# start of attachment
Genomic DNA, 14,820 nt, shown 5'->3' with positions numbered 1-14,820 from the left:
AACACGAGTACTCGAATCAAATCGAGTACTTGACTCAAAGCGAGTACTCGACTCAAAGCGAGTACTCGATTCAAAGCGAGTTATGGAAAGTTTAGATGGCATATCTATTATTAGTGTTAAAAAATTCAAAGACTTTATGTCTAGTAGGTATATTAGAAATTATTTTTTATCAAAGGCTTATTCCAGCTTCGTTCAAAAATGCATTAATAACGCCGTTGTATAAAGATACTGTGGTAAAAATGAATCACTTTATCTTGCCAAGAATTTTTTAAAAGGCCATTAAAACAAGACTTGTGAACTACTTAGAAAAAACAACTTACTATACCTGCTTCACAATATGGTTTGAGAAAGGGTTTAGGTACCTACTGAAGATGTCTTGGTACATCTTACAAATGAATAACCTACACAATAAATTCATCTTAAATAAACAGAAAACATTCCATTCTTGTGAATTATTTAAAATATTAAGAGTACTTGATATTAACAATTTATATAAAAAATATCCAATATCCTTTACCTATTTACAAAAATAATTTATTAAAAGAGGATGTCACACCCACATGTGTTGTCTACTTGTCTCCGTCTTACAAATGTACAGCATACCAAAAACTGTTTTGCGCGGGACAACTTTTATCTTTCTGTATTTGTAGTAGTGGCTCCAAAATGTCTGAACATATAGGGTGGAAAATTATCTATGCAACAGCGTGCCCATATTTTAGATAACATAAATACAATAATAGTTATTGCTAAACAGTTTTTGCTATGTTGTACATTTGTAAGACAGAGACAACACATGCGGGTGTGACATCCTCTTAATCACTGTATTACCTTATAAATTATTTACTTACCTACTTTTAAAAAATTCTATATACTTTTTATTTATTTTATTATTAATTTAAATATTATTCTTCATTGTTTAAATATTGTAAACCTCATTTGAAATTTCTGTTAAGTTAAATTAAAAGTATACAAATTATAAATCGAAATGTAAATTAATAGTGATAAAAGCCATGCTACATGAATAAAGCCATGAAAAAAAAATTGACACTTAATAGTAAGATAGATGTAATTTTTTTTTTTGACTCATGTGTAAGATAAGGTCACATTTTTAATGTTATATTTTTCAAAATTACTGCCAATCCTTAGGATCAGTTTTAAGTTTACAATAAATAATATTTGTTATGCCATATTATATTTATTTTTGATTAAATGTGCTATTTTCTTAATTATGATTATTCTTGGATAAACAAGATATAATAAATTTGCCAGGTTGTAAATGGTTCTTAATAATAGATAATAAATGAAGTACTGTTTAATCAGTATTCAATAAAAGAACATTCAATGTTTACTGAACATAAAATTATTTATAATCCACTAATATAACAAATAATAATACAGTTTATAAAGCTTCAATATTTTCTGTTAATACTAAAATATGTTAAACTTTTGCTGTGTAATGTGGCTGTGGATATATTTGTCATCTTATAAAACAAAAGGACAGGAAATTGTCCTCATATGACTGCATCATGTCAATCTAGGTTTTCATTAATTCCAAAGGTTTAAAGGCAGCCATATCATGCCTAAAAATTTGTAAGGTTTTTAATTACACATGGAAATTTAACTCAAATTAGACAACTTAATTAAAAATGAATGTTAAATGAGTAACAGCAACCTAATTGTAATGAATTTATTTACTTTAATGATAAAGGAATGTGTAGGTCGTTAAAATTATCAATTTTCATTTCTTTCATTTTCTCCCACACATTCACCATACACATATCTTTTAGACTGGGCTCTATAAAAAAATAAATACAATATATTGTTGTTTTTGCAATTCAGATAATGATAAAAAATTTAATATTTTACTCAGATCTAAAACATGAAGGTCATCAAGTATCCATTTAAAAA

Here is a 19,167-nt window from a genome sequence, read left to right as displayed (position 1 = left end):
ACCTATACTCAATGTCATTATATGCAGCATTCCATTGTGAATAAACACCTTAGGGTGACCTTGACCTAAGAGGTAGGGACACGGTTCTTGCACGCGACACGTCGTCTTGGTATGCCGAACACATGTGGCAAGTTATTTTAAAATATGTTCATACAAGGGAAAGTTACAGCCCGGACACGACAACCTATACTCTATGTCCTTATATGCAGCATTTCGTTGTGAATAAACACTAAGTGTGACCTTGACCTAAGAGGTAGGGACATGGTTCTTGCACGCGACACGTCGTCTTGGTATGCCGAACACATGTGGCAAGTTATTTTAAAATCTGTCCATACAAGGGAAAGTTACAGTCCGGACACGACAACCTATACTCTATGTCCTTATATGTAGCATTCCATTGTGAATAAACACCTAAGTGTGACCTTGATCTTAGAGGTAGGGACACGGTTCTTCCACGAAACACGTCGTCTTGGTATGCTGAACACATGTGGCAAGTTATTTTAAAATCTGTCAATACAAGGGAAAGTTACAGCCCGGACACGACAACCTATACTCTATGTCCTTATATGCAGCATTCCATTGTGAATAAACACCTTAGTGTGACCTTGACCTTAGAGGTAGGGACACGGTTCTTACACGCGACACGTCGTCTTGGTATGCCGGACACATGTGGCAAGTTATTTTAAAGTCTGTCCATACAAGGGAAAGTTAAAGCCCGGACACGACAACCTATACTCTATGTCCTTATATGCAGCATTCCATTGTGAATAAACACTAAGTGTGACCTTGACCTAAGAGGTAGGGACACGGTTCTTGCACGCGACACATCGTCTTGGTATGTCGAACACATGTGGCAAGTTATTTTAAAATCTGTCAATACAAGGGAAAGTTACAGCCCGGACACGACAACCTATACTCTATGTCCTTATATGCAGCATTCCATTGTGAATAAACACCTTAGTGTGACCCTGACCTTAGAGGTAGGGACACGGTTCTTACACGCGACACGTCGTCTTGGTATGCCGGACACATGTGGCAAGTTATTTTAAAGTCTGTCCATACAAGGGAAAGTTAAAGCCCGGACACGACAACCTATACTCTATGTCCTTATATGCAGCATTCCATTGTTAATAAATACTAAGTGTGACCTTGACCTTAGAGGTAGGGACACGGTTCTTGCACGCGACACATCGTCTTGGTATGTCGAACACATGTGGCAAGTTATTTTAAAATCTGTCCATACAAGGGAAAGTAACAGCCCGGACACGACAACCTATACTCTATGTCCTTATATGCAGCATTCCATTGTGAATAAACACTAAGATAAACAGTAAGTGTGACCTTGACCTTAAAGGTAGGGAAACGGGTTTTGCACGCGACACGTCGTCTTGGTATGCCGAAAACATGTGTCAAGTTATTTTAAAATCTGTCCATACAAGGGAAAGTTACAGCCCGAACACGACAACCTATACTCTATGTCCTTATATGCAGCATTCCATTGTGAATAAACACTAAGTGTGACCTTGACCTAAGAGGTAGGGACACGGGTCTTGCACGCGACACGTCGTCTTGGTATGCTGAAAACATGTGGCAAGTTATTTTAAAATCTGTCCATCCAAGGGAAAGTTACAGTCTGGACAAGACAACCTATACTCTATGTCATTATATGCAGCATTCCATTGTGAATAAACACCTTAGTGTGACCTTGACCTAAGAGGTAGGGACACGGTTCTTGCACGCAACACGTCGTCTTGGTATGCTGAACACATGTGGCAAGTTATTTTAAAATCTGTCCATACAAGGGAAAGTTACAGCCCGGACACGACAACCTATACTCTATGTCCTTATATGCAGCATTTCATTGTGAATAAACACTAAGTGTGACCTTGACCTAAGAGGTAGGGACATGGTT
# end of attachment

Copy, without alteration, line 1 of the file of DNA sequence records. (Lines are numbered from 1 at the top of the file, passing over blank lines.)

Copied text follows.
Genomic DNA, 14,820 nt, shown 5'->3' with positions numbered 1-14,820 from the left: